Genetic Testing: What It Means Today: Article Analysis

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Lucas, Beverly D., Ellen Wright Clayton, Bruce R. Korf, and Susan Richards. "Genetic Testing: What It Means Today." Patient Care (1998): 70-79. 15 Nov. 1998. Web. 9 Nov. 2016. This article has a very strong argument on what happens psychologically after a genetic test has taken place. In Lucas D. Beverly, Ellen Wright Clayton, Bruce R. Korf, and Susan Richards article “Genetic testing: What it means today” they talk about how psychiatrist 's help patients through their process of the very eye opening test that may give a person psychological problems. Pretest counseling is used to get the patient ready for any results that may come from their genetic test. Then after the test gets its results back, a posttest counseling session takes place …show more content…
"Confidentiality and Sharing Genetic Information with Relatives." The Lancet 375 (2010): 1507-509. 1 May 2010. Web. 15 Nov. 2016.
Anneke Lucassen and Michael Parker talk about how how sharing genetic information to relative can help save lives in their article “Confidentiality and sharing genetic information with relatives.” They talk about all of the “what ifs” about if a person decides to tell relatives about a disease that they could potentially have. Examples of real live scenarios are used to help explain how sharing this information could save a person 's life. They also give an argument against telling relatives because it is our right to keep personal information to ourselves.
The thing that is not explained in this article, is a way to inform relatives without giving away personal information. It only talks about the harms of not telling relatives and how doctors are not allowed to give away personal information. This article bases its data off of the United Kingdom in 2009, so the information is not fully up to date on ways around a person 's civil rights. In the examples used, they were from real cases but just with different names to help protect a person 's civil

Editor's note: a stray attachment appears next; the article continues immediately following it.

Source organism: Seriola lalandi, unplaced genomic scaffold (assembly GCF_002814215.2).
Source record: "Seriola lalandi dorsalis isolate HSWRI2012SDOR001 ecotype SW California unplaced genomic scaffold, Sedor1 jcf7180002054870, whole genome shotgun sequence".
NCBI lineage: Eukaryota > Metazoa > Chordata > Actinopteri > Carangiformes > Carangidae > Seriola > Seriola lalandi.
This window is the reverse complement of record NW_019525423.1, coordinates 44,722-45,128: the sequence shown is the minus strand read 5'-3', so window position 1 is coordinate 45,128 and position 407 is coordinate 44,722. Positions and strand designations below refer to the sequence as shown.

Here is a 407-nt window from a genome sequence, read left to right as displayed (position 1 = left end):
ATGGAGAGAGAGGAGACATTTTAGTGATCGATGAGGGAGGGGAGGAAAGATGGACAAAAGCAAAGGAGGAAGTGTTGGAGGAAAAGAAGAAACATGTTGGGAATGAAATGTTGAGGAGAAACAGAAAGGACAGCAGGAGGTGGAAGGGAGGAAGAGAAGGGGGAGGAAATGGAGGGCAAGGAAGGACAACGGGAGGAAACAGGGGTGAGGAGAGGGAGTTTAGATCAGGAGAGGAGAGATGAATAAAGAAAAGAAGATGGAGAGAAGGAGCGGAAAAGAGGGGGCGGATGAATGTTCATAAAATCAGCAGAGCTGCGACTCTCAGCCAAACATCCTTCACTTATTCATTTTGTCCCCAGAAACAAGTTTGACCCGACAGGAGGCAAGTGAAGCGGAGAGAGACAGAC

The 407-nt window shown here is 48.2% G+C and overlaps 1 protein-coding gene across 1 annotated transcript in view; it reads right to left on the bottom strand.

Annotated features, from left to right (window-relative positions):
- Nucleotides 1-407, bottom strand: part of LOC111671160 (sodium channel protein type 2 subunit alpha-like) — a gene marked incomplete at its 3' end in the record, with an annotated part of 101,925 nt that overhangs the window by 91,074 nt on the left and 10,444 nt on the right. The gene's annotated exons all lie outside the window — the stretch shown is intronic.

…show more content…
N. Norazmi. "Forensic DNA Profiling and Database." Malaysian Journal of Medical Sciences 10.2 (2003): 20-26. July 2003. Web. 15 Oct. 2016. In the article “Forensic DNA Profiling and Databases” S. Panneer Chelvam and M. N. Norazmi give case examples to how DNA profiling is used in crimes and what techniques are used to identify the person. They start out talking about deoxyribonucleic acid (DNA) itself and explains that every cell in an individual 's body, with the exception of red blood cells and eggs or sperm, contains the full genetic program for that individual in its DNA. Then, it goes on to talk about the Combined DNA Index System (CODIS) and how it blends computer and DNA technologies into an effective tool for comparing DNA profiles. This article is part of the Forensic Science Programme in the school of health sciences which make the article credible for the crime branch of DNA profiling. The drawback to this article is that it is written in Malaysia about United States crimes which questions the research and examples they used. I really like how they started out talking about what DNA itself is so that readers that are new to the topic can get a good

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